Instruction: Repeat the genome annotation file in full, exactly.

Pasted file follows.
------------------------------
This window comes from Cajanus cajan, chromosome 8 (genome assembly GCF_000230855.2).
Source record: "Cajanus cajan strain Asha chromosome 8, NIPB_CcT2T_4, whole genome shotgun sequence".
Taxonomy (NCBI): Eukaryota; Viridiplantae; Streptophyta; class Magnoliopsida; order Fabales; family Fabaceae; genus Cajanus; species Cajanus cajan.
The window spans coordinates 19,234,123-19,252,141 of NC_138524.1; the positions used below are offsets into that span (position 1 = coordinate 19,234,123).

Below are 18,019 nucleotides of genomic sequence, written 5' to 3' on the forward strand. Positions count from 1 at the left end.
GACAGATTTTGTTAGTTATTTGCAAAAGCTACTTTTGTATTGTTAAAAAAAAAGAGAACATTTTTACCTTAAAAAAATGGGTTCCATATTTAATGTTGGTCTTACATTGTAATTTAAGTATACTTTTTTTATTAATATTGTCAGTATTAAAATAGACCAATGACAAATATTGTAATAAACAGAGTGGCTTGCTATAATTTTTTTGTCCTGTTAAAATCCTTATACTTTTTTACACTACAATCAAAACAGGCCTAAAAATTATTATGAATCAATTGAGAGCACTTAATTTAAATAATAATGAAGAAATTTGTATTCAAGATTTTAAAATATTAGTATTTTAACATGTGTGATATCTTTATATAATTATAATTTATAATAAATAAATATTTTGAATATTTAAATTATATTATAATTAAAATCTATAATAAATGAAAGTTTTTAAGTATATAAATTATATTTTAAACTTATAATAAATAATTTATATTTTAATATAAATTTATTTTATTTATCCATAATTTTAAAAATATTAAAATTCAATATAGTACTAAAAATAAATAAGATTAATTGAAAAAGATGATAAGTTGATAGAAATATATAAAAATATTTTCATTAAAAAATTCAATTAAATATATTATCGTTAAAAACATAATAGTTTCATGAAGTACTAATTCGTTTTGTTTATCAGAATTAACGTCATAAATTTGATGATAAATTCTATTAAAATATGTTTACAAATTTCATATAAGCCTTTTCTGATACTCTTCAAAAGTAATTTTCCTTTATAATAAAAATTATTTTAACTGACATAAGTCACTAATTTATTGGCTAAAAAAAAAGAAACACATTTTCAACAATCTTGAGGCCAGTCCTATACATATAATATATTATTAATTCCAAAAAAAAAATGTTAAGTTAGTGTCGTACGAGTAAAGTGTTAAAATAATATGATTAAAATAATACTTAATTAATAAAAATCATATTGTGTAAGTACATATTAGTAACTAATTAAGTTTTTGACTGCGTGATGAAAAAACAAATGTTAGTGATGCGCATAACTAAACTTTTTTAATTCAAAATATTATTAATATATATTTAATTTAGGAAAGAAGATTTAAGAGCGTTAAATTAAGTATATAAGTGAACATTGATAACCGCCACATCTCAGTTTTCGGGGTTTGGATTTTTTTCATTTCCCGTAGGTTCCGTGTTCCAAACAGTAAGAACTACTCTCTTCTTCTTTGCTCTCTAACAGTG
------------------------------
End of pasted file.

This window comes from Cajanus cajan, chromosome 8 (genome assembly GCF_000230855.2).
Source record: "Cajanus cajan strain Asha chromosome 8, NIPB_CcT2T_4, whole genome shotgun sequence".
Taxonomy (NCBI): Eukaryota; Viridiplantae; Streptophyta; class Magnoliopsida; order Fabales; family Fabaceae; genus Cajanus; species Cajanus cajan.
The window spans coordinates 19,234,123-19,252,141 of NC_138524.1; the positions used below are offsets into that span (position 1 = coordinate 19,234,123).

Below are 18,019 nucleotides of genomic sequence, written 5' to 3' on the forward strand. Positions count from 1 at the left end.
GACAGATTTTGTTAGTTATTTGCAAAAGCTACTTTTGTATTGTTAAAAAAAAAGAGAACATTTTTACCTTAAAAAAATGGGTTCCATATTTAATGTTGGTCTTACATTGTAATTTAAGTATACTTTTTTTATTAATATTGTCAGTATTAAAATAGACCAATGACAAATATTGTAATAAACAGAGTGGCTTGCTATAATTTTTTTGTCCTGTTAAAATCCTTATACTTTTTTACACTACAATCAAAACAGGCCTAAAAATTATTATGAATCAATTGAGAGCACTTAATTTAAATAATAATGAAGAAATTTGTATTCAAGATTTTAAAATATTAGTATTTTAACATGTGTGATATCTTTATATAATTATAATTTATAATAAATAAATATTTTGAATATTTAAATTATATTATAATTAAAATCTATAATAAATGAAAGTTTTTAAGTATATAAATTATATTTTAAACTTATAATAAATAATTTATATTTTAATATAAATTTATTTTATTTATCCATAATTTTAAAAATATTAAAATTCAATATAGTACTAAAAATAAATAAGATTAATTGAAAAAGATGATAAGTTGATAGAAATATATAAAAATATTTTCATTAAAAAATTCAATTAAATATATTATCGTTAAAAACATAATAGTTTCATGAAGTACTAATTCGTTTTGTTTATCAGAATTAACGTCATAAATTTGATGATAAATTCTATTAAAATATGTTTACAAATTTCATATAAGCCTTTTCTGATACTCTTCAAAAGTAATTTTCCTTTATAATAAAAATTATTTTAACTGACATAAGTCACTAATTTATTGGCTAAAAAAAAAGAAACACATTTTCAACAATCTTGAGGCCAGTCCTATACATATAATATATTATTAATTCCAAAAAAAAAATGTTAAGTTAGTGTCGTACGAGTAAAGTGTTAAAATAATATGATTAAAATAATACTTAATTAATAAAAATCATATTGTGTAAGTACATATTAGTAACTAATTAAGTTTTTGACTGCGTGATGAAAAAACAAATGTTAGTGATGCGCATAACTAAACTTTTTTAATTCAAAATATTATTAATATATATTTAATTTAGGAAAGAAGATTTAAGAGCGTTAAATTAAGTATATAAGTGAACATTGATAACCGCCACATCTCAGTTTTCGGGGTTTGGATTTTTTTCATTTCCCGTAGGTTCCGTGTTCCAAACAGTAAGAACTACTCTCTTCTTCTTTGCTCTCTAACAGTG